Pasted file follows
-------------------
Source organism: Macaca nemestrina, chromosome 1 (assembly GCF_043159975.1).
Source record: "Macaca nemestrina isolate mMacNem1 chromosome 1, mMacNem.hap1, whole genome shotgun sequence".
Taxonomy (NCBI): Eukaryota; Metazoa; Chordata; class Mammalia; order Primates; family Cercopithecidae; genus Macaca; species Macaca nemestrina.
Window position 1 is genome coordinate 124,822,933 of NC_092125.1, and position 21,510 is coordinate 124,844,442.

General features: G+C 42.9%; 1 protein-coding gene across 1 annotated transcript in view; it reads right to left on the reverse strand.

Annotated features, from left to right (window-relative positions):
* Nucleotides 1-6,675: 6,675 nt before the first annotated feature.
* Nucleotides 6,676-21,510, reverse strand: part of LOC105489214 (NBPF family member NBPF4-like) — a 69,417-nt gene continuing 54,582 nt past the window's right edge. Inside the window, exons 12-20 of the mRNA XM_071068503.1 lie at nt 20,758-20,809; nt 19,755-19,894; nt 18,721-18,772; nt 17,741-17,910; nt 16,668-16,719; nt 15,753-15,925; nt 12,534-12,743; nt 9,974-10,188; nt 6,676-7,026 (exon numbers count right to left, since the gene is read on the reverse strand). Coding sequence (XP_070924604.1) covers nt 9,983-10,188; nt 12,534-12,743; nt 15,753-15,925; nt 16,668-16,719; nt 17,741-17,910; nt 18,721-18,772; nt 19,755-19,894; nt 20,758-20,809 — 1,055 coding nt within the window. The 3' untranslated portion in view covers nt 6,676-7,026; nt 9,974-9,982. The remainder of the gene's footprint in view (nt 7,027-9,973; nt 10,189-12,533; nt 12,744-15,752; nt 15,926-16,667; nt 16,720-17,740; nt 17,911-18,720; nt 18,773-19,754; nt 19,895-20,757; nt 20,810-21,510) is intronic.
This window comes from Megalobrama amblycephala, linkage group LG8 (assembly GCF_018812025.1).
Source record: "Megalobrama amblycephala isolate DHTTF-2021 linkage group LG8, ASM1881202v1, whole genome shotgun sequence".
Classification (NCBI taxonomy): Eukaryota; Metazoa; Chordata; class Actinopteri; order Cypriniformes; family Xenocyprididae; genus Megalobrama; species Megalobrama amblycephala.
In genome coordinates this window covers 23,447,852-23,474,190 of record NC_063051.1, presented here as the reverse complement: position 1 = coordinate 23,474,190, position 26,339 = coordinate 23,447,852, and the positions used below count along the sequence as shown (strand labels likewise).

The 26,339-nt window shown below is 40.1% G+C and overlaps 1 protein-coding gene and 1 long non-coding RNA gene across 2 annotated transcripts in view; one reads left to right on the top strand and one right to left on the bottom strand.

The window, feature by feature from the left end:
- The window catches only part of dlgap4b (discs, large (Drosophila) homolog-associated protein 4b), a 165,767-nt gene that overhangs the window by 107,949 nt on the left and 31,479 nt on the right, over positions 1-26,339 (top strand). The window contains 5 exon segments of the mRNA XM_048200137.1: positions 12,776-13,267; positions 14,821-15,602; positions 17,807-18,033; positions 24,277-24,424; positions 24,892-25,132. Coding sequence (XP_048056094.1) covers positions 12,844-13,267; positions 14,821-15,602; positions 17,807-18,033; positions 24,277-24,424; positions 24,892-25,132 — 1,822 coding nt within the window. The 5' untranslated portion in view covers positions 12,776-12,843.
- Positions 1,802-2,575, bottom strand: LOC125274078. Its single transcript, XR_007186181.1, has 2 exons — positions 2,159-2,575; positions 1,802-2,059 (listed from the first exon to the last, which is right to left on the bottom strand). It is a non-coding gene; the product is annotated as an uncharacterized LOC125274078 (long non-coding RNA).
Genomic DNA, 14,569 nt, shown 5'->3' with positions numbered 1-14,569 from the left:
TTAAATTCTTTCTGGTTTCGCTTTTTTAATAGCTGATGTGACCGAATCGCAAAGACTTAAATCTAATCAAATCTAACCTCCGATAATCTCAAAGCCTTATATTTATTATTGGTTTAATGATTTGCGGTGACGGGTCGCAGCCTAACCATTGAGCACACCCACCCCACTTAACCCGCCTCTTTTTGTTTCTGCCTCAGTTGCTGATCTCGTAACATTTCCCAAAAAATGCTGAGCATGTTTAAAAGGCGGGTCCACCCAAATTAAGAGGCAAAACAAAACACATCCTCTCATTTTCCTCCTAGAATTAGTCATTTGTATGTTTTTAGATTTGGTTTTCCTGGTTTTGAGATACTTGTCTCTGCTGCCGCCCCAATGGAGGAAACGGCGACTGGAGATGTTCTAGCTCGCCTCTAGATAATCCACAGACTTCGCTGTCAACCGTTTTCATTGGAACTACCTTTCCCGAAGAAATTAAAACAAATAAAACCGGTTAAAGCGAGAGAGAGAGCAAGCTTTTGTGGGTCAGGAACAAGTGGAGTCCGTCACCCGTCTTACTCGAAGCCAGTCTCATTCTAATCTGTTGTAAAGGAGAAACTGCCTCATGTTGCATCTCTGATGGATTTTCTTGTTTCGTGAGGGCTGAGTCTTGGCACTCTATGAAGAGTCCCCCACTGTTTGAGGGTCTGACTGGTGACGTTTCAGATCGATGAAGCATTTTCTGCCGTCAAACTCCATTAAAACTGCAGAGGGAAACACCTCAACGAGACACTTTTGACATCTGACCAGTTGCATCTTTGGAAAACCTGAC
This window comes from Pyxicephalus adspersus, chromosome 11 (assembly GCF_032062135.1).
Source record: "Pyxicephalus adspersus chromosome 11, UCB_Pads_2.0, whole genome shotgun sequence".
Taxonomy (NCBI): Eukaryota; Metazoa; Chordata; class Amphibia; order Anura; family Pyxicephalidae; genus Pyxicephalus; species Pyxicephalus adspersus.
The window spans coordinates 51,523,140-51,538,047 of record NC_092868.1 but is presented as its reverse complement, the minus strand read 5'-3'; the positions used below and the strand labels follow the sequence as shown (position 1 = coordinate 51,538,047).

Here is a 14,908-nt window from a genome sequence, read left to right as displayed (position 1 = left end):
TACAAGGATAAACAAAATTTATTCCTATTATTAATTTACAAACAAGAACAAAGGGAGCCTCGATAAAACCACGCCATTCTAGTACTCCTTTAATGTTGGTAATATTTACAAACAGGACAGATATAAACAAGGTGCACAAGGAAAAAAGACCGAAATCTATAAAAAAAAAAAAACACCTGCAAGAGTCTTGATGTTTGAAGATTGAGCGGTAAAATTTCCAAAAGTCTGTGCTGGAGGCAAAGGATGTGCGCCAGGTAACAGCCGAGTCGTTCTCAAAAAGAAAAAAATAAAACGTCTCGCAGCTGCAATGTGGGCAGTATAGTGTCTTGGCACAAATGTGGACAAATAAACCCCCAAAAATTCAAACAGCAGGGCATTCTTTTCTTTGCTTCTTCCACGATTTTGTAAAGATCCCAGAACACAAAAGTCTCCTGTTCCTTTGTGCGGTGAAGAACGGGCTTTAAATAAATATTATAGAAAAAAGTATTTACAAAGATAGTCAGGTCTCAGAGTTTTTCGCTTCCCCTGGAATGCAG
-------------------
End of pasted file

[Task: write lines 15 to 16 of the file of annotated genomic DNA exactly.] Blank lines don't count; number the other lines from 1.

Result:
- The window catches only part of dlgap4b (discs, large (Drosophila) homolog-associated protein 4b), a 165,767-nt gene that overhangs the window by 107,949 nt on the left and 31,479 nt on the right, over positions 1-26,339 (top strand). The window contains 5 exon segments of the mRNA XM_048200137.1: positions 12,776-13,267; positions 14,821-15,602; positions 17,807-18,033; positions 24,277-24,424; positions 24,892-25,132. Coding sequence (XP_048056094.1) covers positions 12,844-13,267; positions 14,821-15,602; positions 17,807-18,033; positions 24,277-24,424; positions 24,892-25,132 — 1,822 coding nt within the window. The 5' untranslated portion in view covers positions 12,776-12,843.
- Positions 1,802-2,575, bottom strand: LOC125274078. Its single transcript, XR_007186181.1, has 2 exons — positions 2,159-2,575; positions 1,802-2,059 (listed from the first exon to the last, which is right to left on the bottom strand). It is a non-coding gene; the product is annotated as an uncharacterized LOC125274078 (long non-coding RNA).